xanax addiction

Xanax refers to a powerful benzodiazepine that’s often prescribed to remedy GAD (generalized anxiety disorder), insomnia, and panic disorder. This drug can be very addictive when consumed for a long period of time. Xanax is the top psychiatric drug in the United States. At times, this drug can be accessed through loved ones or unofficial sources. Among addicted teens, 70% of them obtain the drug from a family medicine cabinet.

Xanax can cause several negative effects on a person, some of which can be dangerous in the long-run. It’s important to reach out for help, sooner rather than later. If you or a loved one is suffering from Xanax addiction, North Jersey Recovery Center is here to help. We offer a number of trusted addiction treatment programs with you in mind. Don’t wait, let us help you today. 

A Closer Look at Xanax Addiction  

Dependence on Xanax develops rapidly, which means the person must take more of it for the desired effect. A person addicted to Xanax can consume between 20 and 30 tablets daily. If the consumer decides to halt taking the drug, they might suffer withdrawal effects like anxiety, insomnia, restlessness, and tremors. The appearance of withdrawal signs is a major sign of physical dependence. The growth of tolerance and pulling out are indicators of Xanax addiction.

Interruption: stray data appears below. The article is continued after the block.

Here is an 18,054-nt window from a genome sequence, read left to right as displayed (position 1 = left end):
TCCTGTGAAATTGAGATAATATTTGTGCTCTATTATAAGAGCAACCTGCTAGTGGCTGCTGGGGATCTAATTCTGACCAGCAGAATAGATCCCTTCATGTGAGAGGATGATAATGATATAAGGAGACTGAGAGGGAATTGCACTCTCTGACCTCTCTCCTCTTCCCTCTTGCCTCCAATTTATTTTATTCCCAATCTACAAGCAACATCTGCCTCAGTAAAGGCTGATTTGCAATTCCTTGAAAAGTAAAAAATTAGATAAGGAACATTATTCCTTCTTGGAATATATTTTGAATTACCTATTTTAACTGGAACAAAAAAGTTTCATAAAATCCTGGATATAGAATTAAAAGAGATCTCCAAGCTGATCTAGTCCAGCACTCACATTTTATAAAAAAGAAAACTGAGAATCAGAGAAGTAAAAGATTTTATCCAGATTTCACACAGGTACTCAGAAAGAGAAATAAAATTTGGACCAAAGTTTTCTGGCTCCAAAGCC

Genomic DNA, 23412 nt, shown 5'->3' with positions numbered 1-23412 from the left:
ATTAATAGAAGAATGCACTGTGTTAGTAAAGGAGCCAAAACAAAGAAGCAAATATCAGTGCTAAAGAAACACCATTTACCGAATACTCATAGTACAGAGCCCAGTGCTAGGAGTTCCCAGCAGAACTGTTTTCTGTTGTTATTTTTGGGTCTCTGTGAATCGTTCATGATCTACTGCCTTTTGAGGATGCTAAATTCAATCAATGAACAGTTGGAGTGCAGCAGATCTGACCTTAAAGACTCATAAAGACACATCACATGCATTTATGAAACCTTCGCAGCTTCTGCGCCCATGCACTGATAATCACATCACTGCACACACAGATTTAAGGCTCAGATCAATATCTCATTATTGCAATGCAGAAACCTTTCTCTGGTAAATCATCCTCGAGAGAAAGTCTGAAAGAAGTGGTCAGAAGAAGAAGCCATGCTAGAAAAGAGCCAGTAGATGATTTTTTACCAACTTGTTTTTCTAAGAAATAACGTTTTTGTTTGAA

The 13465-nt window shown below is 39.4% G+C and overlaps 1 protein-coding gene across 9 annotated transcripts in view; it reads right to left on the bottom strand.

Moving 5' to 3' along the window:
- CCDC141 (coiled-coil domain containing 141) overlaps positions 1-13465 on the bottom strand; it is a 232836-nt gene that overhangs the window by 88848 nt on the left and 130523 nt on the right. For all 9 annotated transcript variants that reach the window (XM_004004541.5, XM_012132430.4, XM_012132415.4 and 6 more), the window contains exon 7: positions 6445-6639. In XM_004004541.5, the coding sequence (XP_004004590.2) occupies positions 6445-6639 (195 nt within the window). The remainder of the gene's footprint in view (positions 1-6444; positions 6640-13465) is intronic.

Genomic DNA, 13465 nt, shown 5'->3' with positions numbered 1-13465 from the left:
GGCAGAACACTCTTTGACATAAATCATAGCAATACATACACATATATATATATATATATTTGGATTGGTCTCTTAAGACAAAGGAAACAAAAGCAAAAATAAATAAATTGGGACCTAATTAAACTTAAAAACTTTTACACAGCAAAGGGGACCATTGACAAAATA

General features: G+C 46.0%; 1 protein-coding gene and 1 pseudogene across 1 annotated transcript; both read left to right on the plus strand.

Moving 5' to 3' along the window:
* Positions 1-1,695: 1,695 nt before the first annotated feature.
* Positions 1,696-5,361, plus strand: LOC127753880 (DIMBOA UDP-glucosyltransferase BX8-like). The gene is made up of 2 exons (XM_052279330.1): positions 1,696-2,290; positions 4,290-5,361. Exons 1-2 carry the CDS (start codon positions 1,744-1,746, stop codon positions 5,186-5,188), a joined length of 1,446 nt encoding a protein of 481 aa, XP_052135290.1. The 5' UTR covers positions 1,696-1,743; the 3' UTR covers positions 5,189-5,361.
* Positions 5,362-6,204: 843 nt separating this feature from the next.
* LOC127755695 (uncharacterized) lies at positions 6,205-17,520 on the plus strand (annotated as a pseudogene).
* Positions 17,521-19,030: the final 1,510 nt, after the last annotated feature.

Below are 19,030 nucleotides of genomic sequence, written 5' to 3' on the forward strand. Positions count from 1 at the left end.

Symptoms of Xanax Addiction

Once you develop an addiction to Xanax, daily responsibilities like work, school, or family, may get ignored since the energy gets redirected into drug-seeking behavior. This can be paired with poor performance in school and work, along with rocky relationships with loved ones. Some other behavioral indications of Xanax addiction are as follows.

  • Losing interest in things you used to enjoy
  • Obsessed with getting and using the drug
  • Legal problems arising from the use of Xanax
  • Losing control of the amount of Xanax you consume
  • Not being able to stop consuming the drug despite wanting to
  • Risky behaviors, for example, driving under the influence of the drug
  • Continued usage of Xanax even though it contributes to individual difficulties